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3 Things Investors Should Know About Singapore Technologies Engineering Ltd’s 2017 Earnings

Singapore Technologies Engineering Ltd (SGX: S63) is a global technology, defence and engineering conglomerate specialising in the aerospace, electronics, land systems and marine industries.

Last week, the company announced its financial results for the full year ended 31 December 2017. Let’s look at three main aspects of the announcement here.

Show me the money

Full-year revenue slipped 1% year-on-year, from S$6.68 billion in 2016 to S$6.62 billion in 2017. The decline in the top-line was mostly due to lower revenue contributions from the land systems and marine business divisions, partially offset by higher contributions from aerospace and electronics.

The following shows the group revenue by business divisions:Source: Singapore Technologies Engineering’s 2017 earnings presentation

Net profit for 2017 rose 5.6% to S$511.9 million, mainly due to higher operating profit and a positive impact from the US tax reform. The breakdown of the net profit is shown below:Source: Singapore Technologies Engineering’s 2017 earnings presentation

As a result of higher net profit, earnings per share grew from 15.60 cents in 2016 to 16.43 cents in 2017. The net profit margin for 2017 improved to 7.7%, from 7.2% in 2016.

ST Engineering’s balance sheet strengthened for the year. As at 31 December 2017, it had S$999.0 million in bank balances and other liquid funds, and total debt of S$1.12 billion. This translates to a net debt position of S$117.1 million. In comparison, at the end of 2016, it had S$175.4 million in net debt.

Return on equity went up slightly from 22.2% in 2016 to 22.9% in 2017.

Cash flow from operations for the year inched up by 0.6% to S$763.7 million. With a capital expenditure of around S$444 million in 2017, free cash flow came in at S$319.7 million. This is an improvement from 2016’s free cash flow of S$291.6 million.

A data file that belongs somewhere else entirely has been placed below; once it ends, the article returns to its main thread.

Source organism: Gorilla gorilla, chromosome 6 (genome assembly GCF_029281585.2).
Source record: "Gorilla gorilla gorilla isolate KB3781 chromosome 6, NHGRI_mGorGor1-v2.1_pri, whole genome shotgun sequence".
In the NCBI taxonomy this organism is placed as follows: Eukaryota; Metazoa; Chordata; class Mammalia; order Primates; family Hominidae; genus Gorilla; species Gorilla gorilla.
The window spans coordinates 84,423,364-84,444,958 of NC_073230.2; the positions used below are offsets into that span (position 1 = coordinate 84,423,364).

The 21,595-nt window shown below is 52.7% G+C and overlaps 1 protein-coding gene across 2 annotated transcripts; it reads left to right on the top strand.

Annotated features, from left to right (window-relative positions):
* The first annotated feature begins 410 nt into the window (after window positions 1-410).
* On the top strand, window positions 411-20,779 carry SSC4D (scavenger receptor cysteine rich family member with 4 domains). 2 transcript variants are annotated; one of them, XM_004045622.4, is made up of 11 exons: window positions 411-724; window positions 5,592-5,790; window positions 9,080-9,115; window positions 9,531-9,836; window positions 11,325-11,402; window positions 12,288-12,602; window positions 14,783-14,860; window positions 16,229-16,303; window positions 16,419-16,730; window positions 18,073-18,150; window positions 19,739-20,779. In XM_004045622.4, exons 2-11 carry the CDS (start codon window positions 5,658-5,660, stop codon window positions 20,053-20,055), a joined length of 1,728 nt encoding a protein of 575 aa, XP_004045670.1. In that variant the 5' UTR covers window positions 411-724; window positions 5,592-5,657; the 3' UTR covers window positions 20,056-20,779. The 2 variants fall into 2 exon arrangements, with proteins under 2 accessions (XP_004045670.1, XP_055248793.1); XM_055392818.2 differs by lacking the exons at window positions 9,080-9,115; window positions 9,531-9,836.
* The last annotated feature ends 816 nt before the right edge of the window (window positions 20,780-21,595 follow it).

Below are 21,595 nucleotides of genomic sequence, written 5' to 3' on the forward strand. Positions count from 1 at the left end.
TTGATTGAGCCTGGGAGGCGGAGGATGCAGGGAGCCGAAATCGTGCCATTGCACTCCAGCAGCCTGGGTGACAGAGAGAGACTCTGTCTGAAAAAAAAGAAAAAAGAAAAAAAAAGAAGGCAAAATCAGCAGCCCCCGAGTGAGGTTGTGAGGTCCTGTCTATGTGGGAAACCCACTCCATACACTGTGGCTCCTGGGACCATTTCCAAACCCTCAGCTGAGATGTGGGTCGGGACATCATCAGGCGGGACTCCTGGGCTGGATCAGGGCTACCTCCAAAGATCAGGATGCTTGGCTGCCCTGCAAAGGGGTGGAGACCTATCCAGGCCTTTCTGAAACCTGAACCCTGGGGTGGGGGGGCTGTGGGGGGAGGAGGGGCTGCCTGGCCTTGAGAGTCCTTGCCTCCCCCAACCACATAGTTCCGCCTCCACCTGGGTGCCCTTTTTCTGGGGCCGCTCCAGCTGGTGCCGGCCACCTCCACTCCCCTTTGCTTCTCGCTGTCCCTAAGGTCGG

The board proposed a final dividend of 10.0 cents per share. Together with the interim dividend of 5.0 cents already paid out, the total dividend for 2017 would be 15.0 cents per share, unchanged from 2016. The 2017 dividend represents a payout ratio of 91.3%.

What the future holds?

ST Engineering ended 2017 with an order book of S$13.2 billion, around 14% higher than that of 2016. In 2018, about S$3.8 billion of the orders is expected to be delivered.

As for its outlook, Vincent Chong, president and chief executive of the defence and engineering giant, said:

“We will continue to strengthen our core businesses, drawing upon the strengths of each sector to offer innovative technologies in the areas of defence and smart city solutions (including, among others, cybersecurity, public security services, urban transportation and robotics) to our customers around the world. We expect that our performance will strengthen over the next few years. Growth will come from the Aerospace sector as its A330 and A320 passenger-to-freighter conversion programmes gain momentum, and from the more expansive smart city offerings emanating from the Electronics and Land Systems sectors in Singapore and overseas. Industry conditions for the Marine sector are likely to remain weak in 2018, but we will continue to focus on strengthening our operational efficiency.”

ST Engineering shares closed at S$3.44 yesterday. This translates to a trailing price-to-earnings ratio of close to 21 and a trailing dividend yield of 4.4%.

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The information provided is for general information purposes only and is not intended to be personalised investment or financial advice. Motley Fool Singapore contributor Sudhan P doesn’t own shares in any companies mentioned.